Tanning time will soon be in full swing.
With the summer heat behind us, tanning beds are how some people stay bronze all winter, but some states are making it tougher for young people to use them.
Pronews 7 spoke with both a medical professional and a salon owner and they both made their case for how good or bad tanning can be.
Freida Toler, a nurse practitioner said tanning can be both dangerous and detrimental to your health.
"The sun can be a really great thing," said Toler. "It helps with Vitamin D as we all know, but the sun can also give us damaging rays. Tanning beds take the damaging rays and give that to you at about 93 percent more than you would get from the normal sun."
Neon Sun Tanning Salon Owner Blake Goldston strongly disputes that.
He said all of the medical and scientific research that has ever been done on tanning salons in this country, or anywhere for that matter, has shown nothing but positive benefits.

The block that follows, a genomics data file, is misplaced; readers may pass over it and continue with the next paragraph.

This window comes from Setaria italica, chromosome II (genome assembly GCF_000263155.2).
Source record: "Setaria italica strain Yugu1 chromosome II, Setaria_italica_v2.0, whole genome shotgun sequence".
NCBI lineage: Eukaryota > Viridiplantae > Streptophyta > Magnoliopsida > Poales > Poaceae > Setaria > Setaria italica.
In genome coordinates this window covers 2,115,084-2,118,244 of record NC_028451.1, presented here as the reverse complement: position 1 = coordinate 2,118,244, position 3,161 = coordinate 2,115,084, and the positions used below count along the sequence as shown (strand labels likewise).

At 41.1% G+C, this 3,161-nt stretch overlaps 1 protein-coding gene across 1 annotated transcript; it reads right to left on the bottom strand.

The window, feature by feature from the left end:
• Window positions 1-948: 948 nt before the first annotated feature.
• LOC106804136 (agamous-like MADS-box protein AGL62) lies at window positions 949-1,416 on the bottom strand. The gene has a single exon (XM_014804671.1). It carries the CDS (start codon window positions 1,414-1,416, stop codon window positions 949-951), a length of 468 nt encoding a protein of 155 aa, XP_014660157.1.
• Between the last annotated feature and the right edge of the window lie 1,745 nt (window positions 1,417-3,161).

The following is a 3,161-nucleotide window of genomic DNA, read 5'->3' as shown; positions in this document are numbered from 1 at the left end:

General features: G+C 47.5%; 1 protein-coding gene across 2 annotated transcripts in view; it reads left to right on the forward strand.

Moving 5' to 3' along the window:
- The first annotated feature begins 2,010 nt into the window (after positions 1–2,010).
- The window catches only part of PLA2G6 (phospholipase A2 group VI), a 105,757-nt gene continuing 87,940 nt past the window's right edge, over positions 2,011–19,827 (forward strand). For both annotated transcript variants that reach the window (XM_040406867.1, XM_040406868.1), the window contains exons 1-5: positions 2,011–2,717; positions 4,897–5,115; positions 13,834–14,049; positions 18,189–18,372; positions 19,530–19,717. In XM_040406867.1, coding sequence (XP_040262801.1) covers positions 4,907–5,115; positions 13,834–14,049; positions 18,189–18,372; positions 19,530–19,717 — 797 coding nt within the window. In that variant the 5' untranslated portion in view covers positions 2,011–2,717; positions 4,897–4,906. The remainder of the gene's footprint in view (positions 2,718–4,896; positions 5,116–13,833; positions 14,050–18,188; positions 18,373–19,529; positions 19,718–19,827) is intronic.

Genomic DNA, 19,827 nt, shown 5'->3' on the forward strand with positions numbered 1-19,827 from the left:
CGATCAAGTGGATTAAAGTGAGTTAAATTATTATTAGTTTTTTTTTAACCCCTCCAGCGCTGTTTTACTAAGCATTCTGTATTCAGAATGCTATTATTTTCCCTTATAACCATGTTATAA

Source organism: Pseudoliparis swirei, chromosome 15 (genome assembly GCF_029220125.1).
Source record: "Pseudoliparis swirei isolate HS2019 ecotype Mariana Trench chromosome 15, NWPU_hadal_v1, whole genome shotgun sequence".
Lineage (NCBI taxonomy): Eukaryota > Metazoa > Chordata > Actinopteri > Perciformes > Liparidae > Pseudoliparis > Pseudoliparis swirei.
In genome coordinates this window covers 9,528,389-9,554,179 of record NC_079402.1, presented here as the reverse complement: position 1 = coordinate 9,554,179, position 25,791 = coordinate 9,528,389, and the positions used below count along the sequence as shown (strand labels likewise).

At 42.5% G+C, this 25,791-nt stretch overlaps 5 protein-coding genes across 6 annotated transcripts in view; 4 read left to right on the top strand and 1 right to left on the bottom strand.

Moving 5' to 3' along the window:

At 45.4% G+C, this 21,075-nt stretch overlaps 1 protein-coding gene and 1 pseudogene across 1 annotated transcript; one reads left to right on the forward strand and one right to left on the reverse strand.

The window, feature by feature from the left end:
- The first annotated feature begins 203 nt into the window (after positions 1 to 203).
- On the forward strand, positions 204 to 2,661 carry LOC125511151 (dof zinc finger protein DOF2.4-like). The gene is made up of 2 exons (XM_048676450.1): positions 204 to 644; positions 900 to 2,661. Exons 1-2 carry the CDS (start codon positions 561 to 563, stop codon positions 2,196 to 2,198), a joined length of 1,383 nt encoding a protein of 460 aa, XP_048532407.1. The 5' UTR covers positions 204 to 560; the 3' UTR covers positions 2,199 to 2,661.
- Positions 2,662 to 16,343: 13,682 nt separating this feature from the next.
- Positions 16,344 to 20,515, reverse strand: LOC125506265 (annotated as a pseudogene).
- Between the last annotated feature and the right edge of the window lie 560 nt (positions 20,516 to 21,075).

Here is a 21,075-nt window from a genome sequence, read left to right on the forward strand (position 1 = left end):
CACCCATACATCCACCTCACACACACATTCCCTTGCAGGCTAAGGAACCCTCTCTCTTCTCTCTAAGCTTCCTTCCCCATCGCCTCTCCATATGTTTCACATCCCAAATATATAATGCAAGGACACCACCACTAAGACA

"The latest study came from Stanford University, it was released six or eight months ago, Vitamin D you get from indoor tanning helps reduce even melanoma by as much as 50 percent."
Toler said "Its been shown or hasn't been shown that vitamin D actually increases that much with tanning in a tanning bed, you get it from the sun."
The State of Texas doesn't allow kids under the age of sixteen and half to without written consent from their parents, and Toler says that's a good thing.
"75 percent of melanoma cases that are found in young people, women ages 20-29 and it's found the sooner you start tanning the more effect you have on your skin, you don't see it immediately."
If you're going to tan, look at the statistics, and remember age is just a number and anyone can get melanoma. Toler added.